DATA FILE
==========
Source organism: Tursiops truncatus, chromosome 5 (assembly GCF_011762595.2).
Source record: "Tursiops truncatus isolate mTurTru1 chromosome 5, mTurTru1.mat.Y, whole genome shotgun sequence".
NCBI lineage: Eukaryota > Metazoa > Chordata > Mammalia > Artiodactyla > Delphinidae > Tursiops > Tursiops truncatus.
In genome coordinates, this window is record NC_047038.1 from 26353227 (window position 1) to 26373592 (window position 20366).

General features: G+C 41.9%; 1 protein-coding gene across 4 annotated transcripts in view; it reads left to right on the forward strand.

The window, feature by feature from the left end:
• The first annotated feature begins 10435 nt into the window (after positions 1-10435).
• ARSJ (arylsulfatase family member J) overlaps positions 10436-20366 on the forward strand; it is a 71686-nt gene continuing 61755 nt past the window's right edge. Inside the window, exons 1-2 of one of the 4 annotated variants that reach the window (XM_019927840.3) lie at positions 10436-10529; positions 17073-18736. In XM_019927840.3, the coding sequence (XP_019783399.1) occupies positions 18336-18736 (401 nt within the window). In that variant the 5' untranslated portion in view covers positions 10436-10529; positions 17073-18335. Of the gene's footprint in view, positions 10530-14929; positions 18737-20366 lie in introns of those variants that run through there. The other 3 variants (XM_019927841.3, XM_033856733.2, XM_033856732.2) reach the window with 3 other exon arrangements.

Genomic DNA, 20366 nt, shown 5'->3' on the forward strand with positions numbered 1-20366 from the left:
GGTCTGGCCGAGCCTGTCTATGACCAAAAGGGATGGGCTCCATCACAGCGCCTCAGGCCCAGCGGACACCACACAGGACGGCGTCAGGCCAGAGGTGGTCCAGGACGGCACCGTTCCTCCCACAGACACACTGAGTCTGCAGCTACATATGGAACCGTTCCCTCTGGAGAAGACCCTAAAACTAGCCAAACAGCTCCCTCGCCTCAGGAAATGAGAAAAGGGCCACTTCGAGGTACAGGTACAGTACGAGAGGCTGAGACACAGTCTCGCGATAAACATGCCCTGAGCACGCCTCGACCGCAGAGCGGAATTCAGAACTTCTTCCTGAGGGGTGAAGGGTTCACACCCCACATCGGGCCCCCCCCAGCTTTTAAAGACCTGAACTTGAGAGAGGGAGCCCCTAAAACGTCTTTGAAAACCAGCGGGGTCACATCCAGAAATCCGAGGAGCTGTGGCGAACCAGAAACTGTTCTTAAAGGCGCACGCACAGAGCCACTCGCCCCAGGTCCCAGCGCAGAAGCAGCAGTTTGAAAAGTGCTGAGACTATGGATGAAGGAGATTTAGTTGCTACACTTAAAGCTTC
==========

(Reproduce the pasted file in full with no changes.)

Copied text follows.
Source organism: Tursiops truncatus, chromosome 5 (assembly GCF_011762595.2).
Source record: "Tursiops truncatus isolate mTurTru1 chromosome 5, mTurTru1.mat.Y, whole genome shotgun sequence".
NCBI lineage: Eukaryota > Metazoa > Chordata > Mammalia > Artiodactyla > Delphinidae > Tursiops > Tursiops truncatus.
In genome coordinates, this window is record NC_047038.1 from 26353227 (window position 1) to 26373592 (window position 20366).

General features: G+C 41.9%; 1 protein-coding gene across 4 annotated transcripts in view; it reads left to right on the forward strand.

The window, feature by feature from the left end:
• The first annotated feature begins 10435 nt into the window (after positions 1-10435).
• ARSJ (arylsulfatase family member J) overlaps positions 10436-20366 on the forward strand; it is a 71686-nt gene continuing 61755 nt past the window's right edge. Inside the window, exons 1-2 of one of the 4 annotated variants that reach the window (XM_019927840.3) lie at positions 10436-10529; positions 17073-18736. In XM_019927840.3, the coding sequence (XP_019783399.1) occupies positions 18336-18736 (401 nt within the window). In that variant the 5' untranslated portion in view covers positions 10436-10529; positions 17073-18335. Of the gene's footprint in view, positions 10530-14929; positions 18737-20366 lie in introns of those variants that run through there. The other 3 variants (XM_019927841.3, XM_033856733.2, XM_033856732.2) reach the window with 3 other exon arrangements.

Genomic DNA, 20366 nt, shown 5'->3' on the forward strand with positions numbered 1-20366 from the left:
GGTCTGGCCGAGCCTGTCTATGACCAAAAGGGATGGGCTCCATCACAGCGCCTCAGGCCCAGCGGACACCACACAGGACGGCGTCAGGCCAGAGGTGGTCCAGGACGGCACCGTTCCTCCCACAGACACACTGAGTCTGCAGCTACATATGGAACCGTTCCCTCTGGAGAAGACCCTAAAACTAGCCAAACAGCTCCCTCGCCTCAGGAAATGAGAAAAGGGCCACTTCGAGGTACAGGTACAGTACGAGAGGCTGAGACACAGTCTCGCGATAAACATGCCCTGAGCACGCCTCGACCGCAGAGCGGAATTCAGAACTTCTTCCTGAGGGGTGAAGGGTTCACACCCCACATCGGGCCCCCCCCAGCTTTTAAAGACCTGAACTTGAGAGAGGGAGCCCCTAAAACGTCTTTGAAAACCAGCGGGGTCACATCCAGAAATCCGAGGAGCTGTGGCGAACCAGAAACTGTTCTTAAAGGCGCACGCACAGAGCCACTCGCCCCAGGTCCCAGCGCAGAAGCAGCAGTTTGAAAAGTGCTGAGACTATGGATGAAGGAGATTTAGTTGCTACACTTAAAGCTTC